Attorney Robyn McCoy, AB’96, teaches what to do during a police stop.
The Trayvon Martin case was the catalyst. “I was so anguished about it,” says Robyn McCoy, AB’96. “I’m always lecturing my clients, telling them, look ... if you just follow the right path, then everything’s going to be OK. He wasn’t doing anything wrong, and he still was killed.” First McCoy felt sad, then angry. Finally she decided, “I can’t just have a pity party about this,” she says. “What am I going to do?” McCoy has worked as a criminal defense attorney in Michigan for 15 years. Since 2014 she has collaborated with Judge Deborah Thomas of the Third Circuit Court on public presentations about expungement. Thomas explains, from a judge’s perspective, how to clear a criminal record; McCoy goes over the actual application. It’s valuable work—and McCoy still does it—but even better, she says, would be teaching people “how to avoid catching a case” in the first place.
Like many defense attorneys, McCoy was weary of trying to help clients who had consented to a search or given a confession. “Don’t give a statement,” she says. “A lot of times I have clients who ... get tricked into making a statement. They get manipulated, and then that helps to seal their fate.” There is only so much she can do, she says, when her clients have given away their rights.
In February 2015, she organized her first workshop, “What to Do When Stopped by the Police,” at New Hope Baptist Church in Ann Arbor. Speakers included the Washtenaw County sheriff, the Ann Arbor police chief, the Washtenaw County prosecutor, a public defender, a criminal defense attorney, and an American Civil Liberties Union attorney. “I felt like all of the players in the process needed to be there,” McCoy says. Despite frigid temperatures, 100 people showed up.
Over the past year, McCoy has organized similar presentations at high schools and elsewhere: five in Detroit, three in Washtenaw County (which includes Ann Arbor and Ypsilanti). Some of the workshops, like the one at Detroit’s Henry Ford High School, are archived on YouTube.
Almost every speaker at Henry Ford gives a version of the same basic advice: Be polite. Be respectful. Think before you act. Many of them do so by telling about their own experiences with police while off duty or when they were teens. One police detective uses a slideshow, and a generous serving of edgy humor, to explain to students what to do if they’re stopped while driving—and what not to do. “Don’t bribe us with money or doughnuts,” he says, drawing laughs.
Also covered: knowing what your rights are, and your resources if those rights are violated. “Who polices the police?” the US attorney for Michigan’s Eastern District asked the Henry Ford students. “I do. … When you believe that a police officer has violated your civil rights, I want to know about it.” She goes on to explain the criminal and civil statutes her office enforces. The next speaker, Judge Thomas, gives the students pocket-sized cards outlining their rights as citizens.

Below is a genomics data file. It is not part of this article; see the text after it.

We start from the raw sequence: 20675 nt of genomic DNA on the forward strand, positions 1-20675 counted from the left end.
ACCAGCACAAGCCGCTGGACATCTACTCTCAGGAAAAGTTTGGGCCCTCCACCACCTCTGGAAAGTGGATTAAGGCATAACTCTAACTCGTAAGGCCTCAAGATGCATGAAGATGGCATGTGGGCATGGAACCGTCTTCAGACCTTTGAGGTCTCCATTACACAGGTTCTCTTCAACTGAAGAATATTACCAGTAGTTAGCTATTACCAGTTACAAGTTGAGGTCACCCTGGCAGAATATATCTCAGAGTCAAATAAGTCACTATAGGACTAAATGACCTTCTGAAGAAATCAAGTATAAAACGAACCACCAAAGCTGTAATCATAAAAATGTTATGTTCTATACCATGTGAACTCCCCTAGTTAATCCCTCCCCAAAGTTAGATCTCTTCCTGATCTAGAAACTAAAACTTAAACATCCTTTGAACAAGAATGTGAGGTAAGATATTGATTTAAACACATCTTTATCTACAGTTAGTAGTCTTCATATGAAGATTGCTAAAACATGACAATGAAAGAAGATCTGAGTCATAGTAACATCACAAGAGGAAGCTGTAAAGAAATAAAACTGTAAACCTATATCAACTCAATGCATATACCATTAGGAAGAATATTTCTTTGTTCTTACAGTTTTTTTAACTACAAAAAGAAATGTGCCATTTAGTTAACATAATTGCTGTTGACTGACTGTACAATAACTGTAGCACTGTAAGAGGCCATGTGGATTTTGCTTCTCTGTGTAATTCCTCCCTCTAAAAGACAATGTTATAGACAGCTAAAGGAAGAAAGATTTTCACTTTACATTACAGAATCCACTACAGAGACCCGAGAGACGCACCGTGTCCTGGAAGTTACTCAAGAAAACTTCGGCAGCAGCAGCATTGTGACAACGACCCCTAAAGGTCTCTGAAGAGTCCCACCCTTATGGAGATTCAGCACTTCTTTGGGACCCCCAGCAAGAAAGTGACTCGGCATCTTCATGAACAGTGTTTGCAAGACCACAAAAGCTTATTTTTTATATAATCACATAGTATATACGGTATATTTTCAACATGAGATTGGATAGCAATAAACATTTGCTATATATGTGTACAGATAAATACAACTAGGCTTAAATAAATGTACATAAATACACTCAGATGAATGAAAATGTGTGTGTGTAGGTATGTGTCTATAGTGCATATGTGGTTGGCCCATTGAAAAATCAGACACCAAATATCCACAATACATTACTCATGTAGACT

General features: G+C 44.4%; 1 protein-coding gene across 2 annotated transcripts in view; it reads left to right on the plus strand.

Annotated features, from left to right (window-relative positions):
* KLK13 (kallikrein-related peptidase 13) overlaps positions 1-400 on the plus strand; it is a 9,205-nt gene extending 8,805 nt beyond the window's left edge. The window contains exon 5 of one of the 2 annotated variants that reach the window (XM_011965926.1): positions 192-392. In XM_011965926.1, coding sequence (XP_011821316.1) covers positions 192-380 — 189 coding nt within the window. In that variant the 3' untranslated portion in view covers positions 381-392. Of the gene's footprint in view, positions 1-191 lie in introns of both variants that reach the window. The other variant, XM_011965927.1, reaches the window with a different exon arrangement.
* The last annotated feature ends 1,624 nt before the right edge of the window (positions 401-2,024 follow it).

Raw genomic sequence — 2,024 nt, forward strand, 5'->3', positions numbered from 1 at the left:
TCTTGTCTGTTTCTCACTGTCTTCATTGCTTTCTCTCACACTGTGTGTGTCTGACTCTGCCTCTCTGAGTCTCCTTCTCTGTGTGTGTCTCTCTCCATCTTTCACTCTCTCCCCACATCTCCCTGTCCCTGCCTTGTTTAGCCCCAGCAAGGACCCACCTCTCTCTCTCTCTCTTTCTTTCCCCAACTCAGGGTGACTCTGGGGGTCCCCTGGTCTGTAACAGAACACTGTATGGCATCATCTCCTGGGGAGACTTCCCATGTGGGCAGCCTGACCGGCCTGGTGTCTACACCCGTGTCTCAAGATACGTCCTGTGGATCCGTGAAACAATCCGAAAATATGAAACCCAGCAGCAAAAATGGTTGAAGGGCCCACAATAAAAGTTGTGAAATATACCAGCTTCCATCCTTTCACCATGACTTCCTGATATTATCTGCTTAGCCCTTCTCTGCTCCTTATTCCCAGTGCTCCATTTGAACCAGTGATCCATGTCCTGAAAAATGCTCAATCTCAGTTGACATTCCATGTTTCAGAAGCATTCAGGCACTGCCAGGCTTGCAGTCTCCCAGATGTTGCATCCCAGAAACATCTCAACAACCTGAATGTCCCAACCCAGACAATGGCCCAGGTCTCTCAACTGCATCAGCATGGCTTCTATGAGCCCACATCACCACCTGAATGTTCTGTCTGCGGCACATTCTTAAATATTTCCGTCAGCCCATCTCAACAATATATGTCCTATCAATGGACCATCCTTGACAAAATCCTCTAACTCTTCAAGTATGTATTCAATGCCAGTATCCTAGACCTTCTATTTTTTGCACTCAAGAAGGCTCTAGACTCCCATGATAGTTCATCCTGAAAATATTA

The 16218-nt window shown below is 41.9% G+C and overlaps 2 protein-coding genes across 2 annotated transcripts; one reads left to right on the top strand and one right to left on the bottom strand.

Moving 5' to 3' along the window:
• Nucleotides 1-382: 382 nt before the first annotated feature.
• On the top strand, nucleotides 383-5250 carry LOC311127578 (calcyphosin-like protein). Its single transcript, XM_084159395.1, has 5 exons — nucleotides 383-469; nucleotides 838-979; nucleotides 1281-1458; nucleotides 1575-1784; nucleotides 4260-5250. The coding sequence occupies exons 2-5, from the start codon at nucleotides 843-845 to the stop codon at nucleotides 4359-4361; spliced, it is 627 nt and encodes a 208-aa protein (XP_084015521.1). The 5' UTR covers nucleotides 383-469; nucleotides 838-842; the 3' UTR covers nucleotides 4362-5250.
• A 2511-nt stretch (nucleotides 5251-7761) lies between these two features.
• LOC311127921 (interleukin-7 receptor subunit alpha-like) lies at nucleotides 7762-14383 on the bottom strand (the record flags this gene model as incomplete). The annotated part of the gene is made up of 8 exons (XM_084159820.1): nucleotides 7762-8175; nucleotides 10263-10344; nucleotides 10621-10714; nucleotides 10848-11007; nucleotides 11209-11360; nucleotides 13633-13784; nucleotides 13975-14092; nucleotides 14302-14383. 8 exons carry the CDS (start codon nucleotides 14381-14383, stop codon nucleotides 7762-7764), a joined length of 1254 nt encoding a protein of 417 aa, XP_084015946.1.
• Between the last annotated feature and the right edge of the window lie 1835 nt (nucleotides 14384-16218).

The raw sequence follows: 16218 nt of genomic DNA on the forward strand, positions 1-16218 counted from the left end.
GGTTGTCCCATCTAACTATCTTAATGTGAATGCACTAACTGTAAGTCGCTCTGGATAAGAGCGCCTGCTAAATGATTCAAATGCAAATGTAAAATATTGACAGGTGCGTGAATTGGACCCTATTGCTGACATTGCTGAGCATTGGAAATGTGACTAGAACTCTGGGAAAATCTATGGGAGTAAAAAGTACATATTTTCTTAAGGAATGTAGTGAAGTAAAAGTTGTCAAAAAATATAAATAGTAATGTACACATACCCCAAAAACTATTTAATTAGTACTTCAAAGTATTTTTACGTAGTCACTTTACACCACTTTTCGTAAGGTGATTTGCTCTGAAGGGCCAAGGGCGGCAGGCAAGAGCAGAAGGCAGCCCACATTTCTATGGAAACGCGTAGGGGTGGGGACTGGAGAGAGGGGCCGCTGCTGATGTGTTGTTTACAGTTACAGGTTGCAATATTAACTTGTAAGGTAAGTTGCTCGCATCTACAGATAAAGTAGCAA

McCoy’s cast of presenters continues to evolve, based on what audiences tell her. “Look, Ms. McCoy, it’s good that you’re educating us,” she’s heard students say. “It’s good that you’re letting us know what to do, but what are the police doing?” So she began including more information on police accountability.
McCoy is a partner with McCoy & Associates, founded by her father, Robert McCoy; she first worked there at 14, filing documents and answering phones. (Her father, who grew up in a family of 16 in Benton Harbor, Michigan, was inspired to become a lawyer by watching Perry Mason.) Robyn McCoy considered becoming a nurse like her mother “for five minutes,” she says. Then “I went to the hospital with her and walked past the morgue.”
At UChicago she majored in anthropology and cofounded Sistafriends, a networking group for African American women that was active for about 10 years. One of her mentors was the founding director of the University Community Service Center, Michelle Obama. Obama offered advice on law school and encouraged McCoy to take her husband’s class. But McCoy’s father wanted her to graduate early, so she just sat in rather than formally enrolling. She still ribs him: “Dad, you told me not to take the class with the first black president!”
After earning her law degree at the University of Michigan, McCoy worked at the Legal Aid and Defender Association and several firms, including her father’s. Since 2007 she has served as an attorney for the Michigan Children’s Law Center in Detroit, advocating for children in neglect and abuse cases and in delinquency cases.
With school out, McCoy spent the summer planning where she will give her presentations next academic year. Some people have advised her to start a nonprofit, others to write a book.
In the black community, McCoy says, “generally, I know that most people would say they’re scared of the police.” She had that fear herself growing up. But when she brings police officers into schools, sometimes students want to know, “What does it take to become a police officer?”
So McCoy put together a resource list and asked police recruiters to attend the programs. In the short term, her program helps young people stay safe. In the longer term, it might bring about a more significant change. If there’s more diversity on the force, McCoy says, “that can definitely change the culture.”